I remember waking up on Sunday, February 9, 2020 with a sense of a new chapter beginning that day. Pulling into MetLife Stadium seeing tailgate tents, cornhole, the smoke of grills, it all reminded me of my college Saturdays down south. Never being a real follower of the NFL, there was the feeling that this was truly something different, and it was. It. Was. The. XFL! ~ By James @ the Sports Throne
"U.S. Football Fans Urge CFL to Play in St. Louis"
Heartbroken fans have turned to the CFL with the hope they could still have a team in St. Louis after the NFL Rams moved to Los Angeles.
Sadly Steve Daniel was laid off by the CFL in September of 2020 due to the COVID-19 fallout. I sure hope he is doing well and has succeeded in obtaining that PhD he spoke of to the Toronto Sun. When I speak of the passion of the game of Canadian football to Americans it is because of people like Steve, for they, along with the players, are the true back bone of the CFL. Men like Steve and countless others behind the scenes are the modern day hidden figures who have made the league "go" for it's entire lifetime. Without men with the passion of Steve and the others who have poured their heart and soul into the CFL, the league would have never made it into the 21st Century. Hopefully soon the CFL will return and men like Steve can return to the game they love and continue doing the wonderful things they have done for Canadian football for many many years to come!
CFL expansion into the country was the brainchild of former Commissioner Larry Smith. He envisioned a Canadian League with up to 24 teams, including 8 to 10 teams in American cities, and new teams for Montreal and the Maritimes as well by 1998. Unfortunately, America's CFL entries struggled financially, forcing the CFL to withdraw from the US as quickly as it had entered. Though Smith's idea ultimately proved to be unsuccessful, for three seasons these teams played the distinct game of Canadian football on American soil. This is their story.
Yes, the title of the post is deceiving, but whether we are talking about American or Canadian football, the point is the same, for though sports are universally beloved, in the last year science fiction became science fact in the form of big league sports being played in empty stadiums. Well, except for the CFL.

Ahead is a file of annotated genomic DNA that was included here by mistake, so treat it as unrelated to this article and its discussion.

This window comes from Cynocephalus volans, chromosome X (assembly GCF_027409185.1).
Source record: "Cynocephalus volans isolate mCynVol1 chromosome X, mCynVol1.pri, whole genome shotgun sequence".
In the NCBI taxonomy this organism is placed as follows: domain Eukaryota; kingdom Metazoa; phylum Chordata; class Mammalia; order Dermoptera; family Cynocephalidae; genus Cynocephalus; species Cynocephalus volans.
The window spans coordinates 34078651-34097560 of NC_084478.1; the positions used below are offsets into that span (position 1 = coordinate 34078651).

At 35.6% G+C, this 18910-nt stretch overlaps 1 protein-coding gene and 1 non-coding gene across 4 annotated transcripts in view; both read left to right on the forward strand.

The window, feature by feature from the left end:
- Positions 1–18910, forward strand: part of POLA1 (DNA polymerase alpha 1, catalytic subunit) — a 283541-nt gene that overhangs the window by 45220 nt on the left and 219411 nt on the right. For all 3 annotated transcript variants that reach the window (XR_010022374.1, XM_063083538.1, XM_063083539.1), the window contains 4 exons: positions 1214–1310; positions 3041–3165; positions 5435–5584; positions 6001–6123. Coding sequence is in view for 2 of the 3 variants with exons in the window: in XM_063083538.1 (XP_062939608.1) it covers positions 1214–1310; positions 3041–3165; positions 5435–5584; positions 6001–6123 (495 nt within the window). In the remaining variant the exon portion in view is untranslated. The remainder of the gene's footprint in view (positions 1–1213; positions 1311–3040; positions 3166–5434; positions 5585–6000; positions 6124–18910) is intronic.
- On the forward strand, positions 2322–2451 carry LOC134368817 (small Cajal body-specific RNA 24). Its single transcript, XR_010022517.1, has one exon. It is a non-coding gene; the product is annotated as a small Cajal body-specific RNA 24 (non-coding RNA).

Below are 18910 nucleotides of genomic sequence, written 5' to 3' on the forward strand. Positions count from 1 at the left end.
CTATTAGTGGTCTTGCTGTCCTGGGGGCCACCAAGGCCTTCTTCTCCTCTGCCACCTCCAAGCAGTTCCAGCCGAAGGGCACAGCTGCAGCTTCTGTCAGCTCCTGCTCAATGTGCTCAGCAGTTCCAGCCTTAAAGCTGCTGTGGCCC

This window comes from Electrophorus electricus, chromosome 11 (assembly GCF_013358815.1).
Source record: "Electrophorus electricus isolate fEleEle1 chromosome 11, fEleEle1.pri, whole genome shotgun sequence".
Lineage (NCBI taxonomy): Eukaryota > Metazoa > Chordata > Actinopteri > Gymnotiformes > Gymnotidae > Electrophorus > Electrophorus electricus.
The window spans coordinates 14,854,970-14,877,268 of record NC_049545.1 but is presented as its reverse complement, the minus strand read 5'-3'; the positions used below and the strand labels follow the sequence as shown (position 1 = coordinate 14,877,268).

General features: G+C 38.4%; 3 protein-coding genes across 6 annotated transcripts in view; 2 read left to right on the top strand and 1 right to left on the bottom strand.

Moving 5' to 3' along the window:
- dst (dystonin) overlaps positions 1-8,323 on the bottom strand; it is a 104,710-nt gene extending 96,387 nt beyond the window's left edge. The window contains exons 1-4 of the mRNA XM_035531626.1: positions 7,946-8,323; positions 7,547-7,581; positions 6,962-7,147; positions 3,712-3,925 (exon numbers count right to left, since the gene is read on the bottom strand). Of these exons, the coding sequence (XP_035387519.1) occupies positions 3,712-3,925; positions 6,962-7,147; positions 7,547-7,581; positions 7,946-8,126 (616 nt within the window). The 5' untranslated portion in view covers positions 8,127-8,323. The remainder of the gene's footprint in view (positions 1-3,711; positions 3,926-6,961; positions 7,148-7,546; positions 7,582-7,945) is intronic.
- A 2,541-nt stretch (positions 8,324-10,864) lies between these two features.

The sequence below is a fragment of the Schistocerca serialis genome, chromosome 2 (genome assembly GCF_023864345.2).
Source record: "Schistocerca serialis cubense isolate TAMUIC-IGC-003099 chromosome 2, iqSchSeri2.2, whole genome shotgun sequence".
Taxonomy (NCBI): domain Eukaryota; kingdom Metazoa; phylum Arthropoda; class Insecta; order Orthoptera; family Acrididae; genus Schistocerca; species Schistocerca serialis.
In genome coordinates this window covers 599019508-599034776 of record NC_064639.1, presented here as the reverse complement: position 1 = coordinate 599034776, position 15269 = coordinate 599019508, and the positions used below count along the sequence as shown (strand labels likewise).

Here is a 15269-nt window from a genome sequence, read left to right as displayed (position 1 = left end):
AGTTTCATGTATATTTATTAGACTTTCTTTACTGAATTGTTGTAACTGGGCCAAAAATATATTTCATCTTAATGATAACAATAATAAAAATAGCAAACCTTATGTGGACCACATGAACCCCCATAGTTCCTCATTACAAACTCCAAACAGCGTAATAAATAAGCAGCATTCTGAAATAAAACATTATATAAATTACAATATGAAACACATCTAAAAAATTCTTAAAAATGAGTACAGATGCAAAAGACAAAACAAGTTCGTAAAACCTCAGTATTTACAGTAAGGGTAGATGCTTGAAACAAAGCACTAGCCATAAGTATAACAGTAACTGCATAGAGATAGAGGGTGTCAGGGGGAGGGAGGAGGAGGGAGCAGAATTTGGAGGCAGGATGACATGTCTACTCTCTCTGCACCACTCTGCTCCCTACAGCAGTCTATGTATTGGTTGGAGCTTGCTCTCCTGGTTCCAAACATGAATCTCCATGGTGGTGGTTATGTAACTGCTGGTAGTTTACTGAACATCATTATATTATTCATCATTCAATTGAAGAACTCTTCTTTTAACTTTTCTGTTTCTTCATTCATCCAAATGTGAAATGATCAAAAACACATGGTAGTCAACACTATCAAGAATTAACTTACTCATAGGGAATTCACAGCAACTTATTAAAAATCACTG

Specifically, in the 1970s, the now legendary George R. R. Martin wrote a fantastical tale about the end odownfall of them all in “The Last Super Bowl,” a fantastically written short story in February 1975’s issue of Gallery Magazine, a men’s magazine.
The story is actually two tales, as he covers the last Super Bowl which takes place in January 2016 and interjects the depiction of that Super Bowl, between the Green Bay Packers and the Hoboken Jets, and the downfall of real sports. Real sports, in the 2016 of Martin’s fictional world, have been overtaken in popularity by simulated sports.
Simulated sports are controlled by a computer that can put any team, from any era, against any other for the enjoyment of the spectators. The technology he describes in the computers that control the simulated sports were science fiction in 1974, but in 2021, our computers are powerful enough to create those simulations. Just look at video games like Electronic Arts’ Madden Series and Canuck Play's Flutie Maximum Football.
The implications that computer simulated games would overtake the real thing isn’t so far fetched now in a world turned upside down by a pandemic, but back in 1970s, Martin was looking to a future where the complexities of computers and their power seemed infinitely abundant and highly unlikely....